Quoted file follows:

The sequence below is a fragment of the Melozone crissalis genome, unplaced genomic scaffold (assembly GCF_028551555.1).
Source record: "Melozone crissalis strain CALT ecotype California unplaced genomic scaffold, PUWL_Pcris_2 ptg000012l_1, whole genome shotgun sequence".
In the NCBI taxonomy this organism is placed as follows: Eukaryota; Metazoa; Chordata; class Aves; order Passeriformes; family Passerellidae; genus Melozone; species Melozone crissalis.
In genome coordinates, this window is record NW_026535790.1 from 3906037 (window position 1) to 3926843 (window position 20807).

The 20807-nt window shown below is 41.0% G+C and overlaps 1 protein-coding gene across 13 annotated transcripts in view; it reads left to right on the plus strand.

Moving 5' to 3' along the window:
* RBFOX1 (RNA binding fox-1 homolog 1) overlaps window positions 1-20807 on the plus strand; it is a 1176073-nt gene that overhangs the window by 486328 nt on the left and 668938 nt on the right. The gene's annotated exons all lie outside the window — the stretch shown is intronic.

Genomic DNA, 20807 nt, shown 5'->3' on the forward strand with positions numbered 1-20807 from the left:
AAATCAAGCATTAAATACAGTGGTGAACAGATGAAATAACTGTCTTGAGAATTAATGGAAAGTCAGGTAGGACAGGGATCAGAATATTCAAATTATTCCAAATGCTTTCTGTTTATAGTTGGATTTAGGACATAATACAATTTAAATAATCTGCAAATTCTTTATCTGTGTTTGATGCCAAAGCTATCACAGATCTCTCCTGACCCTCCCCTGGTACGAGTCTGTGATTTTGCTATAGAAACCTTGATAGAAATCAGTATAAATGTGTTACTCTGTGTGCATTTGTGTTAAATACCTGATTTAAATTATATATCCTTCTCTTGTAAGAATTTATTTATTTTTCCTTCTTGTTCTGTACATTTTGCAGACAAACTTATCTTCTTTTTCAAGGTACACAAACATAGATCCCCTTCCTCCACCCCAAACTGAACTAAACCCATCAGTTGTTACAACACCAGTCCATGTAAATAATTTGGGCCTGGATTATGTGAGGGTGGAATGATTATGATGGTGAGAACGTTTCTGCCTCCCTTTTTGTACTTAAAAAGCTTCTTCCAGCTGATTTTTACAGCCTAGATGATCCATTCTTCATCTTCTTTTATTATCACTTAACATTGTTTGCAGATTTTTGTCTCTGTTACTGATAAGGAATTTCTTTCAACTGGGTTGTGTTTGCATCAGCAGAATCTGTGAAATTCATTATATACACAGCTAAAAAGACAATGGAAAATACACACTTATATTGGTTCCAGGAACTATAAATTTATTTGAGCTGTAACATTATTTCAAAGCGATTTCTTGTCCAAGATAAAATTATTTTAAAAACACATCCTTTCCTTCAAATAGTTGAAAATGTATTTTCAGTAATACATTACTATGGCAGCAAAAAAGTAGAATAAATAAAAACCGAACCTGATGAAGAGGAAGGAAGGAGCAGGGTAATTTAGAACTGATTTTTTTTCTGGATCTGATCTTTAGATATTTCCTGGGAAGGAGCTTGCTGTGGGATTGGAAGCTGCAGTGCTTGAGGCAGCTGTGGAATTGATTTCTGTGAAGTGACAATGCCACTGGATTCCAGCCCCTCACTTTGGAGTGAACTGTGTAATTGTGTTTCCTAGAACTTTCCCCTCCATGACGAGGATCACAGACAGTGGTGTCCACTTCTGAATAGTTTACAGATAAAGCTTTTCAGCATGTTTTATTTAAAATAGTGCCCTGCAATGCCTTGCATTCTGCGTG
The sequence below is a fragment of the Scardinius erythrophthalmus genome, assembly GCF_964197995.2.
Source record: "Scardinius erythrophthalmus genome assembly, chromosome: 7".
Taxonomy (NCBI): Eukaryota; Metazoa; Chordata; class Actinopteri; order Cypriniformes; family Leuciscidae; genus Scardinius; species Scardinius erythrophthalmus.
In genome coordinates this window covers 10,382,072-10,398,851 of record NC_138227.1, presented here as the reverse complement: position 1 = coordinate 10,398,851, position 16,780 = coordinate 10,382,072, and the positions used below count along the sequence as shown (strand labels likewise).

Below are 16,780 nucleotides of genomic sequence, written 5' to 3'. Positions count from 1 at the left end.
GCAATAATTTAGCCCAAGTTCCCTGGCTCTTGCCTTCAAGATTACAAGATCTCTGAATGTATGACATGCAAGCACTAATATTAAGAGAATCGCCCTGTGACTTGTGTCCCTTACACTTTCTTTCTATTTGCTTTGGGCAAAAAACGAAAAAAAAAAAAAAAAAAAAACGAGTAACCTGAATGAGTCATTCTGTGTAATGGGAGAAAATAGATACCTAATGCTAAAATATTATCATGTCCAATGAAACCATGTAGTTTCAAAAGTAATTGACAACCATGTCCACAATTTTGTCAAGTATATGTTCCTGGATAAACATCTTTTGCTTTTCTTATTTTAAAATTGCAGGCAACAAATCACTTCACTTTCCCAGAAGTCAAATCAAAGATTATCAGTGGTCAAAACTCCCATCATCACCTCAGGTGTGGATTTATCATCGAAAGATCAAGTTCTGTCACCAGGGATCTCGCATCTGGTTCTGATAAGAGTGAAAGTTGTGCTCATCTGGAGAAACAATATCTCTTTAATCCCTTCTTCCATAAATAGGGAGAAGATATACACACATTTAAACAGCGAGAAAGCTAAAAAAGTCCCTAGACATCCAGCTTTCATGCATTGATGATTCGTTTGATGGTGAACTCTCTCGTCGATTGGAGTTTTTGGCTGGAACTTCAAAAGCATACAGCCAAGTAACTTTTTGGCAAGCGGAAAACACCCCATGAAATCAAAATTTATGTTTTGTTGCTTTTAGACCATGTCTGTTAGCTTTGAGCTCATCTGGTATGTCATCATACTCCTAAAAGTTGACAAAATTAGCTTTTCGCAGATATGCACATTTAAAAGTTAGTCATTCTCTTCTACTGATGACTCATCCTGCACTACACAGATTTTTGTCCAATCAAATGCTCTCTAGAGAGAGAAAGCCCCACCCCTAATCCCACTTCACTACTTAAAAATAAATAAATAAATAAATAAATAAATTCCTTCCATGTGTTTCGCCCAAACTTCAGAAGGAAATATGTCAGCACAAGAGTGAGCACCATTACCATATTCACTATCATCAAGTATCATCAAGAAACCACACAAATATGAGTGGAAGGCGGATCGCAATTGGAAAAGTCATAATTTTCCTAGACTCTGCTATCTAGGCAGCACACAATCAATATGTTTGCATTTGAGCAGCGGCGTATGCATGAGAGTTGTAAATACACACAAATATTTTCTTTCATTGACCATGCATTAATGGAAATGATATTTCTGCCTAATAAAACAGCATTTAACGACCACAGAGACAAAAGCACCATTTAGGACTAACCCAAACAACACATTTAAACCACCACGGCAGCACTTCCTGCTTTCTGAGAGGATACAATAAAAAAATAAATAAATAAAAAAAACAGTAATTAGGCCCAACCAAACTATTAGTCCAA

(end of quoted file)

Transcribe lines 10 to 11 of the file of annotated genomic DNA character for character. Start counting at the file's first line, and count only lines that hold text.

The sequence below is a fragment of the Scardinius erythrophthalmus genome, assembly GCF_964197995.2.
Source record: "Scardinius erythrophthalmus genome assembly, chromosome: 7".